Console heroes in the flesh at top fair
By Erik Nebel Aug 23, 2007, 16:08 GMT
Model Karima Adebibe from London poses as Lara Croft at the Eidos booth of Europe\'s biggest trade fair for computer and video games, the \'Games Convention\', in Leipzig, Germany, 22 August 2007. The fair runs for the sixth time from 23 to 26 August 2007. The number of exhibitors increased by 34 percent compared to the prior year, to an overall of 503. Organisers expect over 200.000 visitors to attend the fair. EPA/WALTRAUD GRUBITSCH
Leipzig, Germany - Alessandra Heiche, 12, took her whole family to the Games Convention, Europe's top trade fair for console and computer games, when it opened Thursday in Leipzig, Germany.
Not only did she have her brother in tow, but also mother and father Heiche and even her grandfather.
'We came here last year. It's just so amazing,' said Alessandra, eyes glowing, as thousands of games fans tried out the virtual worlds of offer at the Leipzig exhibition grounds.
Unlike its US counterpart, the Los Angeles fair E3, the Games Convention (GC) welcomes enthusiasts, and manufacturers do all they can to make their stands appeal to ordinary gamers.
Flesh-and-blood heroes emerge from the screens in the former of actors playing the warriors, space explorers and gaming icons such as Lara Croft.
Microsoft's GC stand takes the form of a spacious park including trees, lawn and fences.
The Nintendo stand, by contrast, is minimalist, decorated in wall-to-wall white.
Sony is pushing its PlayStation as the leisure device not only for all ages but also for every moment of the day. The Sony stand not only has a mocked-up living room, but a bathroom too.
So it is official at last: hard-core gamers even daddle with consoles while using the toilet. They are demonstrating how this week in Leipzig. Older games lovers look a bit shocked when they see it.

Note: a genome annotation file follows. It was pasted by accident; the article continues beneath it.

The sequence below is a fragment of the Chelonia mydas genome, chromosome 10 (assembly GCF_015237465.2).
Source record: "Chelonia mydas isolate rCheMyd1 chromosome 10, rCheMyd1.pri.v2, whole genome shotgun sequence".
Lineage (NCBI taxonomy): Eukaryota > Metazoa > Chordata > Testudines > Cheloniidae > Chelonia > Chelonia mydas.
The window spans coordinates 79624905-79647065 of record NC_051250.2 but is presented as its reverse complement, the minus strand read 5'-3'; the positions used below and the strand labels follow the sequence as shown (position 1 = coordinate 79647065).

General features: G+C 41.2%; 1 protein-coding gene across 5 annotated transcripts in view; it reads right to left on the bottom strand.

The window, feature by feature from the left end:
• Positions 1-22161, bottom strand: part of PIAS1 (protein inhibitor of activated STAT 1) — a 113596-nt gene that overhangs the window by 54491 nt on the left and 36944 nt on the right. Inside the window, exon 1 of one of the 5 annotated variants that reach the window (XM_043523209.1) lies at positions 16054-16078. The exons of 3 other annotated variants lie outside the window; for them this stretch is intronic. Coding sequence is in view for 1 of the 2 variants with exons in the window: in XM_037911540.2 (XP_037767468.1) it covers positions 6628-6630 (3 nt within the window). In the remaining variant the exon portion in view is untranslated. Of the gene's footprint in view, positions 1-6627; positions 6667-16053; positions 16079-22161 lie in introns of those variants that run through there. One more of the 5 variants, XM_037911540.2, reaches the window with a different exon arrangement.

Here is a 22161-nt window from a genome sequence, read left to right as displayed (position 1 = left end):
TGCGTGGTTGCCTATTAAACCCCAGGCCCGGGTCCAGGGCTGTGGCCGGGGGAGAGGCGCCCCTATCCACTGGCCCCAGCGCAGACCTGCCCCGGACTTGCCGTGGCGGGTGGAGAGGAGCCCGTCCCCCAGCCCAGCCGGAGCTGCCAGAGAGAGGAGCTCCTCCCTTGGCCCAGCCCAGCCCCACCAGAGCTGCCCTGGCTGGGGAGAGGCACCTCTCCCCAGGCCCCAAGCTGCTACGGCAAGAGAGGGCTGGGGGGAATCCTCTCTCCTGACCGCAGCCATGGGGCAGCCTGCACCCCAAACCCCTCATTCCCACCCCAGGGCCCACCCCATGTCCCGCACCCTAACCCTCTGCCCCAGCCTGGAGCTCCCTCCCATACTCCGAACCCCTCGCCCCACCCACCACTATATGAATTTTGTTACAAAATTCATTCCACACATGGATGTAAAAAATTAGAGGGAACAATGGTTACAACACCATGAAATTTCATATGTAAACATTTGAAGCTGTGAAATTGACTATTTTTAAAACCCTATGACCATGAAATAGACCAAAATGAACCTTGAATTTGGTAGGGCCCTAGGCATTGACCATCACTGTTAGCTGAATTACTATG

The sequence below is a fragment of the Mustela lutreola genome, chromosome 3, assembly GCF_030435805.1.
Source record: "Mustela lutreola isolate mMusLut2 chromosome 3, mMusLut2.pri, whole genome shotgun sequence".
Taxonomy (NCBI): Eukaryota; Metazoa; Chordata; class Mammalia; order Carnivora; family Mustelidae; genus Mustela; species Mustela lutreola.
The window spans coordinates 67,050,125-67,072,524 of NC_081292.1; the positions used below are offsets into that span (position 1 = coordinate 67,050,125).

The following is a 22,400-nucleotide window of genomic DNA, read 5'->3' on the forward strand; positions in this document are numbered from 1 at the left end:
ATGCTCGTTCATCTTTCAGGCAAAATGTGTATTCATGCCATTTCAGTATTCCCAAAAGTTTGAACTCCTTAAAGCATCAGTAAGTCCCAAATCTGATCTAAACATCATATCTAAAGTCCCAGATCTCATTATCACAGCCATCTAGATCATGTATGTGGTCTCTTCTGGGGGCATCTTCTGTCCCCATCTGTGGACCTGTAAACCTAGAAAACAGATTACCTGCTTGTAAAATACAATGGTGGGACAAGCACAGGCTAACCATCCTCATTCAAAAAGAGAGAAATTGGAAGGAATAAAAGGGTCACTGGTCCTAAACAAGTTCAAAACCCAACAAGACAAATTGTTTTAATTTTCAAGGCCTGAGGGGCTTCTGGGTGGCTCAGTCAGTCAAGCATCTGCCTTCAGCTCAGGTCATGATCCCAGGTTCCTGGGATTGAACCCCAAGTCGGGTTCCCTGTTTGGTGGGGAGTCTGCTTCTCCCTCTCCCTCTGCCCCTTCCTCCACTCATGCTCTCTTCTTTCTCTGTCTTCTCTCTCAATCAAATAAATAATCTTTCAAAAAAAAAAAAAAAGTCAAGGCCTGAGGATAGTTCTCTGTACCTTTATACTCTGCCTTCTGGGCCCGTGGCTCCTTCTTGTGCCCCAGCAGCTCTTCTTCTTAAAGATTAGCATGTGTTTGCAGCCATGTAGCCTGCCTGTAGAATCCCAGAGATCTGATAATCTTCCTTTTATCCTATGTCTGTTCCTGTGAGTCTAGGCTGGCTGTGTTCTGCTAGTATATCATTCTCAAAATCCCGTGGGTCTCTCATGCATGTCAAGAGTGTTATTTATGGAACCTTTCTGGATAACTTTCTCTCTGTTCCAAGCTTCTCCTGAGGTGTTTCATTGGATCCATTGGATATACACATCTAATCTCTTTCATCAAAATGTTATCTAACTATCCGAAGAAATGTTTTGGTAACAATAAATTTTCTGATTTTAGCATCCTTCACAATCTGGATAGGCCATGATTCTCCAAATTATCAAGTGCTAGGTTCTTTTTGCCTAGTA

Other stands provide couches and deck-chairs for enthusiasts to try out games in maximum comfort. Despite the din of music on the stands, most enthusiasts seem unaware of the noise.
When they concentrate on a new game, they seem to forget the world around them.
One oasis of calm at the fair is GC Family, a pavilion intended for children, their parents and schoolteachers, where makers focus on the educational side of gaming.
The first day of GC was remarkable for the large numbers of women and older people among the visitors, suggesting that the electronic games industry is succeeding in its efforts to entertain the whole family.
The Heiche family from Dresden seem to be believers.
Bernd Kelb, the grandfather, said he was keen on games that test his knowledge, while Alessandra said she best enjoys games that feature sweet little animals.
Committed gamers find this bid to appeal to the mainstream faintly treacherous.
Markus Scholle drove four hours to Leipzig to sniff out what is new in role-play and fantasy gaming, and admits he spends time practically every day in his virtual worlds.
'I'm interested in cutting-edge games,' he said. 'I just hope that the industry doesn't forget the needs of us hard-core gamers when it cultivates these fringe people.'
Internet: www.gc-germany.com© 2007 dpa - Deutsche Presse-Agentur